So where does technology fit into Distributism? Fr. McNabb's position, Dr. Peter Chojnowski explains:
For him the question wasn't an abstract one of pro- or anti-machine, but of whether additional mechanization and mass-production would help to keep individual families on the largely self-sufficient homestead, or whether it would facilitate their flight to the cities.
Thomas Storck argues also that Distributism isn't anti-technology:
It is often assumed that Distributism necessarily entails a lower level of technology than we have today, or even a revision to the technology of the Middle Ages.
...Distributism is incompatible with no particular kind or level of technology. It is true that the direction of technical research might change towards inventing devices that are more useful to smaller enterprises ... (emphasis in original)
Thomas Storck basically defines capitalism as a system in which (in general) ownership is separated from labor-resulting in a quest for wealth "beyond measure"-that is the measure we need for general well-being. Distributism, (economically speaking) is an "arrangement in which the ownership of productive private property, as much as possible, is widespread in a nation or society."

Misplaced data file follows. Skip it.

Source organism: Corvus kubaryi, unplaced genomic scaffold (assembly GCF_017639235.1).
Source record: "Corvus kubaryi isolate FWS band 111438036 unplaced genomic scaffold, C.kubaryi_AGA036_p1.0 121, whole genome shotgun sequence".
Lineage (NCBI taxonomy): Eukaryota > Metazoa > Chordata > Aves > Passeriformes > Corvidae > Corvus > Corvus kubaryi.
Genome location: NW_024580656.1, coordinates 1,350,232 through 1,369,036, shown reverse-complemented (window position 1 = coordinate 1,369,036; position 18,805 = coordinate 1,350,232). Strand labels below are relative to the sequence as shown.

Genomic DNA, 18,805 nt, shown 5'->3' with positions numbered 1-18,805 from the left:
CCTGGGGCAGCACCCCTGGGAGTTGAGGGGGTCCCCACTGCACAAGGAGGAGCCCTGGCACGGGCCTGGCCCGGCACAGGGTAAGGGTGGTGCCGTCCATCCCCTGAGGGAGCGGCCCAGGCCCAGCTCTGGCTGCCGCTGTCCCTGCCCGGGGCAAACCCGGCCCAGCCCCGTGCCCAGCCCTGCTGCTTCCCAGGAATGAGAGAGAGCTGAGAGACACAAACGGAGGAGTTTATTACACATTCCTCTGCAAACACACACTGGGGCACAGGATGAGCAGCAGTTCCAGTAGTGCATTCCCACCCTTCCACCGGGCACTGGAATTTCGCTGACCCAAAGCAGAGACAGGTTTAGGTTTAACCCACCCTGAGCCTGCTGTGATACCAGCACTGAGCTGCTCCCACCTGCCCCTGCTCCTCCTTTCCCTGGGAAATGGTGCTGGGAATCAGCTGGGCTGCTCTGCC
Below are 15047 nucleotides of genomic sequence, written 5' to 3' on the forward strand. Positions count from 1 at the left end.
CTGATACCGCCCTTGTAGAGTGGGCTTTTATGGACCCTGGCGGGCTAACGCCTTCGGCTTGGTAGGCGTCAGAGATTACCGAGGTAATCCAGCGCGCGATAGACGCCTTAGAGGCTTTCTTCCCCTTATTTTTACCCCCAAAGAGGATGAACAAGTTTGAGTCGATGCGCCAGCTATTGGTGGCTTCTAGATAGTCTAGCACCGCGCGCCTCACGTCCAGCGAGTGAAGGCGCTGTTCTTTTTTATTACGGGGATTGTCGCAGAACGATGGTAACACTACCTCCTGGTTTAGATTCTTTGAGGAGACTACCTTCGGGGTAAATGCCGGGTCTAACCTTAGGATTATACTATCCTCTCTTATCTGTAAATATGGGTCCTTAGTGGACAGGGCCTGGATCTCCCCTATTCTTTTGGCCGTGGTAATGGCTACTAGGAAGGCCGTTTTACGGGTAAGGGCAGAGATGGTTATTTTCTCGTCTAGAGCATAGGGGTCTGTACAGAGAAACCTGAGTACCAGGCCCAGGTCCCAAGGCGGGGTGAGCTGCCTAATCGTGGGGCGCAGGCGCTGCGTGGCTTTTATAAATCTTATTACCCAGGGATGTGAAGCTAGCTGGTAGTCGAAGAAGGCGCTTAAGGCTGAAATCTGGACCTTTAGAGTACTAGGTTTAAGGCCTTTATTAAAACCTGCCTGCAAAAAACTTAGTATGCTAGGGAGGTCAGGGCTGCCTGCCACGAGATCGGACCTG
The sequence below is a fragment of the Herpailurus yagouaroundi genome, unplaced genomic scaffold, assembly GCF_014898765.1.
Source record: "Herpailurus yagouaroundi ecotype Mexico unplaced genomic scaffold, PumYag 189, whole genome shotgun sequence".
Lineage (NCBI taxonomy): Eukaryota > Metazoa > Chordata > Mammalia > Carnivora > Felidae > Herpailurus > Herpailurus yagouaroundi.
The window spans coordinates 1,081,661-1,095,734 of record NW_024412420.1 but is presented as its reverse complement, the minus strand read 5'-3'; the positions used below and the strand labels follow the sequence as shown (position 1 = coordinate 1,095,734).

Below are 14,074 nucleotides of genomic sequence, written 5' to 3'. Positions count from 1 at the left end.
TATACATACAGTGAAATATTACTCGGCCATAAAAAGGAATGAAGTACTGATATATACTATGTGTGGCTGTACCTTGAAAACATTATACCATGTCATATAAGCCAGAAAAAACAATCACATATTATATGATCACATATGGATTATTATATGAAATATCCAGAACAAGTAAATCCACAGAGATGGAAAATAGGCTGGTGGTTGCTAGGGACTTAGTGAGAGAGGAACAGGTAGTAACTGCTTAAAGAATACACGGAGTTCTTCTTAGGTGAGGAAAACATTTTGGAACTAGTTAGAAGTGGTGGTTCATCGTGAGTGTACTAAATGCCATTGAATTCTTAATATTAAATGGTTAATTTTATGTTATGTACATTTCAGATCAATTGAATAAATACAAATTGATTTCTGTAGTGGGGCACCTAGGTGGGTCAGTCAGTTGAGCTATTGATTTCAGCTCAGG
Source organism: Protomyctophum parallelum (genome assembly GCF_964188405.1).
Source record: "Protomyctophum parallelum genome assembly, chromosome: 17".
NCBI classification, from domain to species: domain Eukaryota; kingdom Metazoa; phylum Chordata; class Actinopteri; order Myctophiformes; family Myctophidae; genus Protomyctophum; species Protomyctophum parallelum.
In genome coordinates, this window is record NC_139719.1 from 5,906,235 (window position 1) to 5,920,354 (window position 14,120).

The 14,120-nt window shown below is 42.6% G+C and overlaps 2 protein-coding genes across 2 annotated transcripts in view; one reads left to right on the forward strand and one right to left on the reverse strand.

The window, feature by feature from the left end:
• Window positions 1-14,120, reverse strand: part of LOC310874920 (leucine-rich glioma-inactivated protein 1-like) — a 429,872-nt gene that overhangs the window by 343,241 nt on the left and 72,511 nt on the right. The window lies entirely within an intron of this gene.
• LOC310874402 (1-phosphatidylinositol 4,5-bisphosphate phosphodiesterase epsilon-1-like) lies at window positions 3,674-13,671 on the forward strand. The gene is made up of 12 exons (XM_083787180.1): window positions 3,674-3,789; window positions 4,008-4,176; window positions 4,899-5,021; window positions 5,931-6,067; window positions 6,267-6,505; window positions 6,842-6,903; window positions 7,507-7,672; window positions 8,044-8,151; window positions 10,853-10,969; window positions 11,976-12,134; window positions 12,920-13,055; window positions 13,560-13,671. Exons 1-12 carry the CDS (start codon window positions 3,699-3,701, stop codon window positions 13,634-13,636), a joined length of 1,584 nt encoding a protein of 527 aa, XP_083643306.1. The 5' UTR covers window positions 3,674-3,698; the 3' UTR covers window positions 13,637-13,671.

In a Distributist society, most would grow much of their own food and either farm or work in their own small enterprises. Some would necessarily work in larger enterprises, but these would be worker owned. [Small is (still )Beautiful has several examples.] Certainly, their would still be those who worked for others-but the balance would be significantly shifted from what we see today.
Oremus pro invicem!